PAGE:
There was irony Tuesday evening, as members of the Radford High school cross-country team walked through the same city streets, they've been banned from running on.
Sitting and standing, the packed crowd demanded to know why running on city streets is
no longer allowed.
Several dozen student-athletes sat at the very front of the super small school board conference room. Randolph Colby, a senior at Radford High and a cross-country member, was one of the first to speak.
"No real evidence has been presented as to why this ban was made," Colby said. "But when the police department was asked about this, they said the school board had only come to them for these statistics, after the ban had been made."
Parents and students took turns asking why the ban began in the first place. One student-athlete seemed to speak for both sides.
"I so want to move forward and I'm so open to any sort of discussion. I don't want to be remembered as the team that got nowhere because we were fighting the whole time."
At one point, board members apologized for not keeping their constituents in the loop.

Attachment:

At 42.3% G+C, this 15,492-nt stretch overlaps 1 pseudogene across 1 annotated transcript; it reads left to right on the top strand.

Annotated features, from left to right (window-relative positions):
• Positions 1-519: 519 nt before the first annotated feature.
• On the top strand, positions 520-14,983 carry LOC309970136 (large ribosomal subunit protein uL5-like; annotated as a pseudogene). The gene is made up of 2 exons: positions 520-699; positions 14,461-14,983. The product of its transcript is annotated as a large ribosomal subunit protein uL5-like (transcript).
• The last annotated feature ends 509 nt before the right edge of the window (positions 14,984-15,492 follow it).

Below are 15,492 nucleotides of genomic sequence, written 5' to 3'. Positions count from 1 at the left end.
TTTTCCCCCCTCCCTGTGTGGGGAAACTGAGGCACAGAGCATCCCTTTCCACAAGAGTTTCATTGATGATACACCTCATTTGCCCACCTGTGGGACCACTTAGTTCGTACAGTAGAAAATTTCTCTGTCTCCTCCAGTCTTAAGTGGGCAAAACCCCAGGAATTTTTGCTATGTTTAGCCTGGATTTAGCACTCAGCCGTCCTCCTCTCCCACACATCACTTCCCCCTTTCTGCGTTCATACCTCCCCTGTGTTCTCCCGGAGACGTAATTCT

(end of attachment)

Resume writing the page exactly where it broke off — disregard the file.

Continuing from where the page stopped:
Carol Colby said the board made its decision without qualified information and may have implemented the ban illegally, citing a state statute by a very specific section of code.
"As you know," said Colby, "2.23711 sets out limited exemptions and business the school board can conduct outside of public view."
Some members of the board thanked the overflow and outspoken crowd for coming out, and then, summarily, said its decision would not change.
The board said it was tethered to its decision for legal, but not necessarily righteous reasons.
And so with the rallying cry, "this portion of the meetings over, let's meet outside!", these folks poured outside and scratched their collective heads about what had just happened.
Mark Schafer, one of dozens of Radford parents who made their case before the board, was amazed at its very public reason for not lifting the controversial ban.
"Because [the board] made a decision to ban running on streets and sidewalks, safe neighborhoods in Radford, that they can't go back on it," said Schafer. "In fact, they've been told by [city lawyers] they will be liable for anything that happens after that."
This reporter had hoped to speak on the record with Radford city school superintendent Dr. Becky Greer. Radford's first female school district leader had agreed earlier to an on-camera interview, but was unable to meet this reporter's deadline to file this report.